and if not do I need a new compressor that might have been damaged
from having a condensor fan?

\Samson
Compressor should be hot.
Run it. I think you'll be pleased with your "fix".

Jim
 
M

Mr.E

I've been noticing for over a year that the sides around both doors of
the refrigerator (top freezer, kitchen-aid, circa 1994) have at times
been hot to the touch. I also notice that both doors don't close well
on their own. They need some help to make sure they are sealed closed
and even then sometimes I can feel some cool air escaping.
Make sure the refrigerator is leveled so that the door closes by
gravity until the magnetic gasket contacts. Check the inside for
shelves/drawers that obstruct the door.

If it has an "Energy Saver" switch, this heats the outside of the
cabinet so that it does not sweat in hot weather. This may be what you
feel. I keep mine "Off".
So I got down and took a look and saw that there is a piece of thick
flexible cardboard that was buckled up and interfering with the fan.
So I pushed the cardboard back to where it should be and now the fan
is working. He says that isn't going to fix the problem.
Have seen several bad fans that did not hurt the compressor. Run it.
It probably isn't hurt.
So if the condensor fan was not working because it was stuck and now
it is unstuck, is it possible that I will have fixed my overheating
problem? It's only been less than an hour since I got the fan turning
but the compressor still feels quite hot, but the refrigerator is
working and the sides feel okay, but that might be just because I made
sure they were closed well.
Some dust accumulation in the condenser coils may be impeding the
cooling. Blow/vacuum CAREFULLY to remove all the dust you can but do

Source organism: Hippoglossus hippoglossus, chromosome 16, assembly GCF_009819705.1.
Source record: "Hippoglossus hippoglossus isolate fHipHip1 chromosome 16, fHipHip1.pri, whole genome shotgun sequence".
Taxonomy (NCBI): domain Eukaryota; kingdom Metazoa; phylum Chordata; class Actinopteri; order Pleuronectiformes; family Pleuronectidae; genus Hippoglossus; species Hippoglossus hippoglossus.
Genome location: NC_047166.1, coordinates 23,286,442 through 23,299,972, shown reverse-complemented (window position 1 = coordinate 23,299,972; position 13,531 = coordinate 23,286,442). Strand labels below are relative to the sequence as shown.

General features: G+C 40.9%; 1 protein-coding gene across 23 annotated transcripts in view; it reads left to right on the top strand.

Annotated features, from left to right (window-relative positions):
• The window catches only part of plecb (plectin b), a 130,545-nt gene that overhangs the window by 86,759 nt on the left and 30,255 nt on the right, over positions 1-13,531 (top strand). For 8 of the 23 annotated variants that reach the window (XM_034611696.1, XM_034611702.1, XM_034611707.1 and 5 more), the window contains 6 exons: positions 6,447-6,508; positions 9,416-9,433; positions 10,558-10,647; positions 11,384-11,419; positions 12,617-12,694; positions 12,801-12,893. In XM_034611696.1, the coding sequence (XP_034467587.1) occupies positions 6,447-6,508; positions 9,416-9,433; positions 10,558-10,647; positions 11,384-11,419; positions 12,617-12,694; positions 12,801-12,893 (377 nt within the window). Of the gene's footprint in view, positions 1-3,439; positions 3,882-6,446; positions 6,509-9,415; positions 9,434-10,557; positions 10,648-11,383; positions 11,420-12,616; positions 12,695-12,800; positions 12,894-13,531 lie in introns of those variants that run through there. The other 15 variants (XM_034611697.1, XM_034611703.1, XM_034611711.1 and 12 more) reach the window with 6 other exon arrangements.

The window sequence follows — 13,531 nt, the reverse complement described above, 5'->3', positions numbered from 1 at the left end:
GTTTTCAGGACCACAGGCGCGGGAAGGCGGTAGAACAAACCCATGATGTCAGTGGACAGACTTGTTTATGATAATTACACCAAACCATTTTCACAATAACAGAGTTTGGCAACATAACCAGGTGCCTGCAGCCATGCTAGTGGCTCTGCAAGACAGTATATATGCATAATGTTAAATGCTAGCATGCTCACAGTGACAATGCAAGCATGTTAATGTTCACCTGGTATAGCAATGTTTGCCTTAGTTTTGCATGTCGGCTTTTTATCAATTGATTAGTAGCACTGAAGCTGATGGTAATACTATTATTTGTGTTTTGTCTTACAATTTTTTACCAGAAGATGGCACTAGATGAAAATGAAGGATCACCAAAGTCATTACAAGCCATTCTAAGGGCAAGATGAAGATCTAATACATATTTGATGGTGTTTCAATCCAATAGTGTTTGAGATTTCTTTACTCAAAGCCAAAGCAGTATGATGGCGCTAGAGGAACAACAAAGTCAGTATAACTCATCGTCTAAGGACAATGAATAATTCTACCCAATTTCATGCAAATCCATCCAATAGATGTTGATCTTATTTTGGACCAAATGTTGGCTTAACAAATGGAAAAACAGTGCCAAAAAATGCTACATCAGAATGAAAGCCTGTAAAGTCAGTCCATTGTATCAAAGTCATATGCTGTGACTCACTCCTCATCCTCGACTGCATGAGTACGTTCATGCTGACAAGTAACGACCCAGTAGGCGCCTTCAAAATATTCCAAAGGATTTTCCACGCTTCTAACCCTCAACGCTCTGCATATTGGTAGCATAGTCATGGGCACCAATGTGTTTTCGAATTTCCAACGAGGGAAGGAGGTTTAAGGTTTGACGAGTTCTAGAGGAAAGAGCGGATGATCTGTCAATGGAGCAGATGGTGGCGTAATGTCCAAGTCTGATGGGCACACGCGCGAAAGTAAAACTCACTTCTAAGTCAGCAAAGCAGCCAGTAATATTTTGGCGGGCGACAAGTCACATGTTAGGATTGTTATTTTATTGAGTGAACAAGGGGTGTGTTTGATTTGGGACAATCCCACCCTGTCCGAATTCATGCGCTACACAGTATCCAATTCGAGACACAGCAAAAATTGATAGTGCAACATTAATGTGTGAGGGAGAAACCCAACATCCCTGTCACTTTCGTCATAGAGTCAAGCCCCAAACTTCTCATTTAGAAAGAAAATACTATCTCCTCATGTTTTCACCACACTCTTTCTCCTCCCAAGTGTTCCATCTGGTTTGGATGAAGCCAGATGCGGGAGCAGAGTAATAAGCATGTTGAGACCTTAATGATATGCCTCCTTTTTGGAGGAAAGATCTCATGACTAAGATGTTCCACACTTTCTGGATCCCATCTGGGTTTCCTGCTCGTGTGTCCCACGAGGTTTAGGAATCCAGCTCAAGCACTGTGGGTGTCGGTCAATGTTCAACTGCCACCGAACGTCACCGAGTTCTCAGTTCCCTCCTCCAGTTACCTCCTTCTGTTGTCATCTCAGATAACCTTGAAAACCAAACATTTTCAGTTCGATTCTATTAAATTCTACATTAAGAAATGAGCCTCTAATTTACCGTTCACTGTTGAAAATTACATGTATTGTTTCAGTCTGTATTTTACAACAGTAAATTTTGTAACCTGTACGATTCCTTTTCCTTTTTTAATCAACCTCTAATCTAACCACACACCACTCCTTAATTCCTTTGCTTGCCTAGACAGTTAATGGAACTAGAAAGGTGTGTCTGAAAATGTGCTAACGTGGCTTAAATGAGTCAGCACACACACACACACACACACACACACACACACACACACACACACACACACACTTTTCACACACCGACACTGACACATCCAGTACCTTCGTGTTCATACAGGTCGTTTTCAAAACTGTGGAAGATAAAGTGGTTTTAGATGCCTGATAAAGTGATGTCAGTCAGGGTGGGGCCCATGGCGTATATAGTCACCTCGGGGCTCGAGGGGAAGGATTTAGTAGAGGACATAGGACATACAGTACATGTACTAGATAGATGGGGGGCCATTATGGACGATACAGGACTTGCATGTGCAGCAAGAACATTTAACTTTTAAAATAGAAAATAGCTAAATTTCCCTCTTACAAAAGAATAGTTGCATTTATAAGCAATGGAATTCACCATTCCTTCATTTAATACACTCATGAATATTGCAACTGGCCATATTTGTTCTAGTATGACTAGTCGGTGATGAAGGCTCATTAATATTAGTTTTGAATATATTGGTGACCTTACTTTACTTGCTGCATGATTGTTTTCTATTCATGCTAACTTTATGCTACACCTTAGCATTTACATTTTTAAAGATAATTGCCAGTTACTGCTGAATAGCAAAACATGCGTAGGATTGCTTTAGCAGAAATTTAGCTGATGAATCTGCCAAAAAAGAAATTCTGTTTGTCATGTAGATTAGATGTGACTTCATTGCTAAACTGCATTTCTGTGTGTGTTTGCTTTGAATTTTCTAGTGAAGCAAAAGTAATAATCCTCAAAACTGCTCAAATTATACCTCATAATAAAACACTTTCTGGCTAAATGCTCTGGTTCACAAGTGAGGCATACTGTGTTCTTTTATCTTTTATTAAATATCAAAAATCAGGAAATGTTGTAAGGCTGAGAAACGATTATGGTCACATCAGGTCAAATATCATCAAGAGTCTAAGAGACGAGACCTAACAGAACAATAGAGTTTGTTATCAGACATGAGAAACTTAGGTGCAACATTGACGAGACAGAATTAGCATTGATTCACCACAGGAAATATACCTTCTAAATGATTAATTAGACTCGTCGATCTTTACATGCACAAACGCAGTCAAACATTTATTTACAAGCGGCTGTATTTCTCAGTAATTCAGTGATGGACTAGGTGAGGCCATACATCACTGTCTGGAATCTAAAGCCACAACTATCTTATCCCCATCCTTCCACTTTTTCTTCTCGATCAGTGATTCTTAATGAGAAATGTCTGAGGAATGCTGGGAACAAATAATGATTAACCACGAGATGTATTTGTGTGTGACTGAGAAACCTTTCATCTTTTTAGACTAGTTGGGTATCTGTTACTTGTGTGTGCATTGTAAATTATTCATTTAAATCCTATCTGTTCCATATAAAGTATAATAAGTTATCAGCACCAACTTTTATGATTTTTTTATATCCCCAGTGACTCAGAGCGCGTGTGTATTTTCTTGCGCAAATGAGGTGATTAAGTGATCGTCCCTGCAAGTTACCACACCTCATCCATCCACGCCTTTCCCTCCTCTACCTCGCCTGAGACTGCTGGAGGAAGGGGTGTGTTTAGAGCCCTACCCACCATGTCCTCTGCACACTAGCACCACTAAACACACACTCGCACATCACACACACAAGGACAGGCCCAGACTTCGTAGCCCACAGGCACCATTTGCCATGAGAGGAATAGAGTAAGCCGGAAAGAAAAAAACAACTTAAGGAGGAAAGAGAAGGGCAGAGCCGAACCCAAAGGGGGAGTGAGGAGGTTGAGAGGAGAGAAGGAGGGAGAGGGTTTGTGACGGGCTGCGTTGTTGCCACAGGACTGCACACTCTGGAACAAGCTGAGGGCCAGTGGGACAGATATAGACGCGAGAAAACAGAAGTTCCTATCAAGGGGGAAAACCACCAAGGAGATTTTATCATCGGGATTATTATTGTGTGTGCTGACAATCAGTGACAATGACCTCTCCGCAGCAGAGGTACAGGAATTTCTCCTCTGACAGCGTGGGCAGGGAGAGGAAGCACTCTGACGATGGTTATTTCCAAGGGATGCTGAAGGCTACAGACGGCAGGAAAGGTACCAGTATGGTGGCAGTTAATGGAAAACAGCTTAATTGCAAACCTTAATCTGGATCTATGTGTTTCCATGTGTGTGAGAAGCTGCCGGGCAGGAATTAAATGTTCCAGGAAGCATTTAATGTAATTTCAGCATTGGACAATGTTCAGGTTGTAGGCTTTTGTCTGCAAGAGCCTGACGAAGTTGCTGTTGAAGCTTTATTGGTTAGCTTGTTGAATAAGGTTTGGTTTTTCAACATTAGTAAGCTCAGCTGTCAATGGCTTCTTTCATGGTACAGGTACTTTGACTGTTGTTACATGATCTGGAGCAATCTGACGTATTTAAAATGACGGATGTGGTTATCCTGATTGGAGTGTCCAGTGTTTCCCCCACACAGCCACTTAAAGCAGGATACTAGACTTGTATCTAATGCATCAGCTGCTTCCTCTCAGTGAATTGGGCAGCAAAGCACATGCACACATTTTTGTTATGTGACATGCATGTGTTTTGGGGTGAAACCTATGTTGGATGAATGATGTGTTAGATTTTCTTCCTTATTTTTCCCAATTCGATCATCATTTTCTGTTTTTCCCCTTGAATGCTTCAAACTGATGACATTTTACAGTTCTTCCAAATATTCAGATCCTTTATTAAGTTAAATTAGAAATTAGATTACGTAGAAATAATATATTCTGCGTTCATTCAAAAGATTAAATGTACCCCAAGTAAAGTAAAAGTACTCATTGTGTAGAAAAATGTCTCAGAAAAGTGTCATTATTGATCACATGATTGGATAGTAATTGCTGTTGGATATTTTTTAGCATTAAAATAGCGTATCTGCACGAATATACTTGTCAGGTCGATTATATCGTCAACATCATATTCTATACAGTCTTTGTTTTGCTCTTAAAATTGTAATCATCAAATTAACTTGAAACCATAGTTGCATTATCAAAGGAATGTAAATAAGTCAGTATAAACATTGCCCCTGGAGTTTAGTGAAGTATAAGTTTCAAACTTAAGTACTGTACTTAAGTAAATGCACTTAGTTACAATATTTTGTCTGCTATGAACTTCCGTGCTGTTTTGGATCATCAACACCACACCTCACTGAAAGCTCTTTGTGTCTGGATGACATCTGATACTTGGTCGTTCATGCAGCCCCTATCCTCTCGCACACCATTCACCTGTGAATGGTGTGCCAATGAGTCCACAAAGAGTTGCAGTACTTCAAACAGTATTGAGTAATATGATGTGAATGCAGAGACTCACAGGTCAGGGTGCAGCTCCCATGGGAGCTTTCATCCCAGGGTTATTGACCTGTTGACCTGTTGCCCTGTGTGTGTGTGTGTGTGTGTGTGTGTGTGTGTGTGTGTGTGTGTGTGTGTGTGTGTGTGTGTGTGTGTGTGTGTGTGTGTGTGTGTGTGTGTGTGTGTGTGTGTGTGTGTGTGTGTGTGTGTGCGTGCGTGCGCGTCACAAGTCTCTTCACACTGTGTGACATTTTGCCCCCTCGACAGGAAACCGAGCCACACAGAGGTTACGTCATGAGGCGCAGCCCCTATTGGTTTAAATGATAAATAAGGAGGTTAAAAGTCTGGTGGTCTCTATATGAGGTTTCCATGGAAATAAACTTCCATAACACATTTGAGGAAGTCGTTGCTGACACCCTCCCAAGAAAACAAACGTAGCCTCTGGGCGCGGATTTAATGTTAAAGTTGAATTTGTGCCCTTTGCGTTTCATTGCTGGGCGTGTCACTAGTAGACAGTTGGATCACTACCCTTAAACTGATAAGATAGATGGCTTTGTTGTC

not flex or spread the coils. The cardboard on the rear has to be
there to direct the air flow properly.
 
E

Edwin Pawlowski

Samson said:
So if the condensor fan was not working because it was stuck and now
it is unstuck, is it possible that I will have fixed my overheating
problem?
No, not until you spend the $200. If you want to cheat the poor service guy
out of an unneeded part, at least flush $200 down the toilet.

You will probably be OK for the next few years now.
 
S

Samson

Edwin Pawlowski said:
No, not until you spend the $200. If you want to cheat the poor service guy
out of an unneeded part, at least flush $200 down the toilet.

You will probably be OK for the next few years now.
I decided to uplug the refrigerator for a couple hours, keeping the
ref and freezer doors closed, to see if I could lower the temp of the
compressor. The compressor cooled to warm and then I plugged it back
in. Now after an hour or so it is hot to the touch. Not so hot that I
can't touch it but hot enough so that I can't leave my hand on it.
I'm going to assume that's okay.

So when the condensor fan was stuck why was that causing the elements
in the walls of the machine to run hot and the compressor to run even
hotter than it is now running?
 
J

JohnR66

Samson said:
I decided to uplug the refrigerator for a couple hours, keeping the
ref and freezer doors closed, to see if I could lower the temp of the
compressor. The compressor cooled to warm and then I plugged it back
in. Now after an hour or so it is hot to the touch. Not so hot that I
can't touch it but hot enough so that I can't leave my hand on it.
I'm going to assume that's okay.

So when the condensor fan was stuck why was that causing the elements
in the walls of the machine to run hot and the compressor to run even
hotter than it is now running?
The design of your fridge probably has the condenser lines routed around the
door seal area to eliminate condensation. If the fan was stuck, heat wasn't
removed efficiently causing a temperature rise. The fan blows across the
rest condenser part of the circuit to remove the heat.

John
 
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N